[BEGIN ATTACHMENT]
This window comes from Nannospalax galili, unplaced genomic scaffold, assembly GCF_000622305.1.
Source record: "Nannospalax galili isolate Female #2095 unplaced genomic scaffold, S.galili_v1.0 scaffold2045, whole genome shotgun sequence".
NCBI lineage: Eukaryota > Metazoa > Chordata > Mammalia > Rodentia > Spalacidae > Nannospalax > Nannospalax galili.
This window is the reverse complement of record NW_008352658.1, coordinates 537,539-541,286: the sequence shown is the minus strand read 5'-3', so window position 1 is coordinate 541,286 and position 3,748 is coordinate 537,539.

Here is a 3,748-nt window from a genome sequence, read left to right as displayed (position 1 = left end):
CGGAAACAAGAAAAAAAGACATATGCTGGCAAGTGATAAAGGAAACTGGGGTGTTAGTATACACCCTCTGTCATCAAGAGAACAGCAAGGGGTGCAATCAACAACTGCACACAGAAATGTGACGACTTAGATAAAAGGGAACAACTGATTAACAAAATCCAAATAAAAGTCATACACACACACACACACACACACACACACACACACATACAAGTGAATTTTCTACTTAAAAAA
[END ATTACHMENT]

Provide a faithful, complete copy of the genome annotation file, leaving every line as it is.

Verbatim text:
This window comes from Nannospalax galili, unplaced genomic scaffold, assembly GCF_000622305.1.
Source record: "Nannospalax galili isolate Female #2095 unplaced genomic scaffold, S.galili_v1.0 scaffold2045, whole genome shotgun sequence".
NCBI lineage: Eukaryota > Metazoa > Chordata > Mammalia > Rodentia > Spalacidae > Nannospalax > Nannospalax galili.
This window is the reverse complement of record NW_008352658.1, coordinates 537,539-541,286: the sequence shown is the minus strand read 5'-3', so window position 1 is coordinate 541,286 and position 3,748 is coordinate 537,539.

Here is a 3,748-nt window from a genome sequence, read left to right as displayed (position 1 = left end):
CGGAAACAAGAAAAAAAGACATATGCTGGCAAGTGATAAAGGAAACTGGGGTGTTAGTATACACCCTCTGTCATCAAGAGAACAGCAAGGGGTGCAATCAACAACTGCACACAGAAATGTGACGACTTAGATAAAAGGGAACAACTGATTAACAAAATCCAAATAAAAGTCATACACACACACACACACACACACACACACACACACATACAAGTGAATTTTCTACTTAAAAAA